• A methylene group can be inserted between the naphthalene nucleus and the carboxylic acid group by Amdt-Eistert synthesis, eg by conversion of the carboxylic acid to an acyl halide and conversion to the diazoketone. Rearrangement of the diazoketone (eg with silver oxide and water) affords access to the CH2—CO2H group. Repeating these steps allows for further incorporation of methylene groups. The CO2H group can be converted as above.
  • In other embodiments, compounds of formula (I), where R1 or R2 is a substituted methyl group, can be prepared by conversion of R1 or R2 being a methyl substituent into a halomethyl substituent (eg by treatment with a N-halosuccinimide such as NBS) followed by nucleophilic substitution by an appropriate nucleophile and/or insertion of additional methylene groups by, for example, Wittig reaction (see Scheme 4 where R* can be (CH2)mOH, (CH2)mSH, (CH2)mNH2 (CH2)mC(O)C1-6alkyl, (CH2)mOC(O)C1-6alkyl, (CH2)mOC1-6alkyl, (CH2)mOphenyl, (CH2)mObenzyl, (CH2)mNHC1-6alkyl, (CH2)mN(C1-6alkyl)2, (CH2)mNHphenyl, (CH2)mNHbenzyl, (CH2)mSC1-6alkyl, (CH2)mSC(O)C1-6alkyl, (CH2)mSphenyl, (CH2)mSbenzyl, (CH2)mNHsugar, (CH2)mSsugar, (CH2)mOsugar, (CH2)mNHC(O)C1-6alkyl, (CH2)mNHC(O)phenyl, (CH2)mNHC(O)benzyl, (CH2)mNHCO2C1-6alkyl, (CH2)mNHCO2phenyl, or (CH2)mNHCO2benzyl, where m is 0 or 1 to 20).
    Figure US20060106102A1-20060518-C00017
  • In other embodiments, compounds where an O, S or N atom is directly bonded to the naphthalene nucleus can be prepared by suitable substitution (derivatization) of the corresponding OH, SH or NH2 group on the naphthalene nucleus eg by standard alkylating or acylating methodology.
  • In other embodiments, compounds where R1 or R2 is CH2halo can be prepared by reaction of a suitable naphthalene carboxylic acid derivative with a reducing agent such as LiAlH4, followed by halogenation, eg treatment with thionyl chloride.
    Figure US20060106102A1-20060518-C00018
  • Coupling of compounds wherein R1 or R2 is CH2halo with a C1-6alkylhalide, halo(CH2)n/mheterocyclyl in the presence of CuLi affords the corresponding compounds where the R1 and/or R2 substituent is C1-6alkyl, (CH2)n/mheterocyclyl.
  • Reaction of CH2halo with NH2—NH—C(═NH)—NH2 in the presence of base affords access to compounds wherein R1/R2 is CH2—NH—NH—C(═NH)—NH2. Alternatively, reaction of the CH2halo group with halo(CH2)nNH—NH—C(═NH)—NH2 (where n is 1 or 2), affords the group (CH2)nNH—NH—C(═NH)—NH2 where n is 2 or 3.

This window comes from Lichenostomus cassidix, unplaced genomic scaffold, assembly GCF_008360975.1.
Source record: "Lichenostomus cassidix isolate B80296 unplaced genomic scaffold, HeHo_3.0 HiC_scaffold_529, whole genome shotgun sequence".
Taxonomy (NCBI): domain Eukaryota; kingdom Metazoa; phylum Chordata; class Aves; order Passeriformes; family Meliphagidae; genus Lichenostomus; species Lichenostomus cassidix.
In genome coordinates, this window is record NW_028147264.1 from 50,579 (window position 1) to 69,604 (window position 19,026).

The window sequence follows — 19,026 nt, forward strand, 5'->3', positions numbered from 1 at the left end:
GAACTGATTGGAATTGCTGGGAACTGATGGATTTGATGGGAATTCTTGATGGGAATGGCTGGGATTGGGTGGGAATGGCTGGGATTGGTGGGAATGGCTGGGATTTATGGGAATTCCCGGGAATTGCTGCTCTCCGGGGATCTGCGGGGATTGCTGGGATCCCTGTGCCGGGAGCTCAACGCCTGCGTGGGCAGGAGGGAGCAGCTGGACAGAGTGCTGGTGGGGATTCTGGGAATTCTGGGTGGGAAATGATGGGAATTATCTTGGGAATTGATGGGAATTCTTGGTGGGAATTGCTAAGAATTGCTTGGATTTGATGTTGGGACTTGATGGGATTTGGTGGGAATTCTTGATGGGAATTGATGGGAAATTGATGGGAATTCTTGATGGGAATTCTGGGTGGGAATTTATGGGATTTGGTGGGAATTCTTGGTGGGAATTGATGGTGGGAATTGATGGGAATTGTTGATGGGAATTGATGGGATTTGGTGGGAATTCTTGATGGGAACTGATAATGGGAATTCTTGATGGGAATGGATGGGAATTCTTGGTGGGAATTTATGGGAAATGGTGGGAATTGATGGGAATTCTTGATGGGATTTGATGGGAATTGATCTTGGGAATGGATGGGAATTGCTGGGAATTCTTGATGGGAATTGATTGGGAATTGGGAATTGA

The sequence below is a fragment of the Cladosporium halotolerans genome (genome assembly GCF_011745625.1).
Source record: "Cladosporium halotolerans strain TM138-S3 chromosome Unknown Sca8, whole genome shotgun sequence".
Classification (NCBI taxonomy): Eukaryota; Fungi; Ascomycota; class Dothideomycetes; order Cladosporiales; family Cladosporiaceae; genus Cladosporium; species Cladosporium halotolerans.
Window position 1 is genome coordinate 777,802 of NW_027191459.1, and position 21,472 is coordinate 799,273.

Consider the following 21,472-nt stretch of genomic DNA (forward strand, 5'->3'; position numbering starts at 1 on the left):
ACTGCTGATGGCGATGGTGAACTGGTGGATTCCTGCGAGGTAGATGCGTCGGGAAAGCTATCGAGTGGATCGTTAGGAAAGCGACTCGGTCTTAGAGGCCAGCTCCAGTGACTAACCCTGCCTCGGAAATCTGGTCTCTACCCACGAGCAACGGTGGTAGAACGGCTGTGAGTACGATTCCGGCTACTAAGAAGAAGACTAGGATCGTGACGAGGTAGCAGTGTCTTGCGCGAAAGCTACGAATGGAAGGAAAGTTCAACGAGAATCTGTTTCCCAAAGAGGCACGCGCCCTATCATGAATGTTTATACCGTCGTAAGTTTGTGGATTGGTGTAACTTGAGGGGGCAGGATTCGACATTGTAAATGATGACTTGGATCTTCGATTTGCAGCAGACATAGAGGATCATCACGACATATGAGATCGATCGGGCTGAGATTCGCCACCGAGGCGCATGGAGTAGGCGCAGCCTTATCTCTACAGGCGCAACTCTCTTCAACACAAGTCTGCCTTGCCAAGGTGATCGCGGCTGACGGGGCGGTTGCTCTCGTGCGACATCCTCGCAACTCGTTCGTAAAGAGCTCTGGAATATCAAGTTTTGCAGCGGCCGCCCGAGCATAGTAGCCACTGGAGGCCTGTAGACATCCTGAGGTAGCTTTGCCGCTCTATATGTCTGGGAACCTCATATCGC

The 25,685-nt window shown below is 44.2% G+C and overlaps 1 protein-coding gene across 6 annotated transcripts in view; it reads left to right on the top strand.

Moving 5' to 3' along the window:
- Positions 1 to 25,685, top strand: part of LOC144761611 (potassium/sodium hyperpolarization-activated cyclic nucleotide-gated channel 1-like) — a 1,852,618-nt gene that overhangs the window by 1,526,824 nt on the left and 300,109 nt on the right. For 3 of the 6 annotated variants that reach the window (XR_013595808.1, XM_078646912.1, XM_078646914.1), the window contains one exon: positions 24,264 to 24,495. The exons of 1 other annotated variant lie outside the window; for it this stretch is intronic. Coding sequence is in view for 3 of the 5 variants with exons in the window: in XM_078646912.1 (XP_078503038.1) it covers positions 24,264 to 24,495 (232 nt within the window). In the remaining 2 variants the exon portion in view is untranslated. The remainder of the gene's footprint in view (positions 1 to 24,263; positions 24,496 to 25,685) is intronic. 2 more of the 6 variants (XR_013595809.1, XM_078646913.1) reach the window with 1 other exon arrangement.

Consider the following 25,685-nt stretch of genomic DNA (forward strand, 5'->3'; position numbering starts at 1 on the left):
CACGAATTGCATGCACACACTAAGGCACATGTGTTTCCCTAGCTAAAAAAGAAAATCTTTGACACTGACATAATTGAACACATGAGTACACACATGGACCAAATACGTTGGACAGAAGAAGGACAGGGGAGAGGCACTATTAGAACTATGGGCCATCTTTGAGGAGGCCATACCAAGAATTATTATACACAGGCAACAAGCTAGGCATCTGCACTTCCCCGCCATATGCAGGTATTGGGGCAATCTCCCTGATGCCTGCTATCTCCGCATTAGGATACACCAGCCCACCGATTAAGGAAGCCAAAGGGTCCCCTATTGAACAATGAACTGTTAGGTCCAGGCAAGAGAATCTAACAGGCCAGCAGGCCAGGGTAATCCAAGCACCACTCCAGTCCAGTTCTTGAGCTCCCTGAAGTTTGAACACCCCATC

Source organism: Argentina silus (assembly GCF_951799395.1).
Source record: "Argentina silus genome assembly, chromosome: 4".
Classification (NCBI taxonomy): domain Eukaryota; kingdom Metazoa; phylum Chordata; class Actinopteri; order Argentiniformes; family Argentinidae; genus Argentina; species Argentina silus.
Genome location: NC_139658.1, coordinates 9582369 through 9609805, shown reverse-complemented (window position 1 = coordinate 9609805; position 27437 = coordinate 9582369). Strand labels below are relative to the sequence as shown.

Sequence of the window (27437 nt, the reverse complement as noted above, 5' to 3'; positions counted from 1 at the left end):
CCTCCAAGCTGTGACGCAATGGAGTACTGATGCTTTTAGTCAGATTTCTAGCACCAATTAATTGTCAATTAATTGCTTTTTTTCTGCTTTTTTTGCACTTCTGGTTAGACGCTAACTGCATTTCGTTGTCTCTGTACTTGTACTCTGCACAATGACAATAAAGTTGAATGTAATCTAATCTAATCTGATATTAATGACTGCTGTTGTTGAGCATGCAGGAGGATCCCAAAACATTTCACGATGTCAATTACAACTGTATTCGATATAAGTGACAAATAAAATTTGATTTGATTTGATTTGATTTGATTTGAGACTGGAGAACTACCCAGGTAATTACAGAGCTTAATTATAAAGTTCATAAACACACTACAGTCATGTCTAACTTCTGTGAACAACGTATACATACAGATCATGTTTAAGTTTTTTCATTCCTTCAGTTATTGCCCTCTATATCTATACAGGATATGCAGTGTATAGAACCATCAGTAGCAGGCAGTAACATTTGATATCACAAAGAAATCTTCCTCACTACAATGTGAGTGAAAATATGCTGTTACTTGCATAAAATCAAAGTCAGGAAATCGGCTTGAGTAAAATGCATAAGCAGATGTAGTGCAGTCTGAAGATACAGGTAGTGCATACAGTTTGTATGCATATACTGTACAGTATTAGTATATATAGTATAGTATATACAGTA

• The term “salt, or prodrug” includes any pharmaceutically acceptable salt, ester, solvate, hydrate or any other compound which, upon administration to the recipient is capable of providing (directly or indirectly) a compound of formula (I) as described herein. The term “pro-drug” is used in its broadest sense and encompasses those derivatives that are converted in vivo to the compounds of the invention. Such derivatives would readily occur to those skilled in the art, and include, for example, compounds where a free hydroxy group is converted into an ester, such as an acetate, or where a free amino group is converted into an amide. Procedures for acylating hydroxy or amino groups of the compounds of the invention are well known in the art and may include treatment of the compound with an appropriate carboxylic acid, anhydride or acylchloride in the presence of a suitable catalyst or base.
  • Suitable pharmaceutically acceptable salts include, but are not limited to, salts of pharmaceutically acceptable inorganic acids such as hydrochloric, sulphuric, phosphoric, nitric, carbonic, boric, sulfamic, and hydrobromic acids, or salts of pharmaceutically acceptable organic acids such as acetic, propionic, butyric, tartaric, maleic, hydroxymaleic, fumaric, maleic, citric, lactic, mucic, gluconic, benzoic, succinic, oxalic, phenylacetic, methanesulphonic, toluenesulphonic, benezenesulphonic, salicyclic sulphanilic, aspartic, glutamic, edetic, stearic, palmitic, oleic, lauric, pantothenic, tannic, ascorbic and valeric acids.
  • Base salts include, but are not limited to, those formed with pharmaceutically acceptable cations, such as sodium, potassium, lithium, calcium, magnesium, ammonium and alkylammonium.
  • Basic nitrogen-containing groups may be quarternised with such agents as lower alkyl halide, such as methyl, ethyl, propyl, and butyl chlorides, bromides and iodides; dialkyl sulfates like dimethyl and diethyl sulfate; and others.
  • It will also be recognised that some compounds of formula (I) may possess asymmetric centres and are therefore capable of existing in more than one stereoisomeric form. The invention thus also relates to compounds in substantially pure isomeric form at one or more asymmetric centres eg., greater than about 90% ee, such as about 95% or 97% ee or greater than 99% ee, as well as mixtures, including racemic mixtures, thereof. Such isomers may be prepared by asymmetric synthesis, for example using chiral intermediates, or by chiral resolution.
  • In another aspect, the invention provides a method of treating, preventing or diagnosing a disease or condition wherein MIF cytokine or biological activity is implicated comprising the administration of a treatment, prevention or diagnostic effective amount of a compound of formula (I) or a pharmaceutically acceptable salt or prodrug thereof to a subject in need thereof.
  • In a further aspect, there is provided the use of a compound of formula (I) or a pharmaceutically acceptable salt or prodrug thereof in the manufacture of a medicament for the treatment, prevention or diagnosis of a disease or condition wherein MIF cytokine or biological activity is implicated.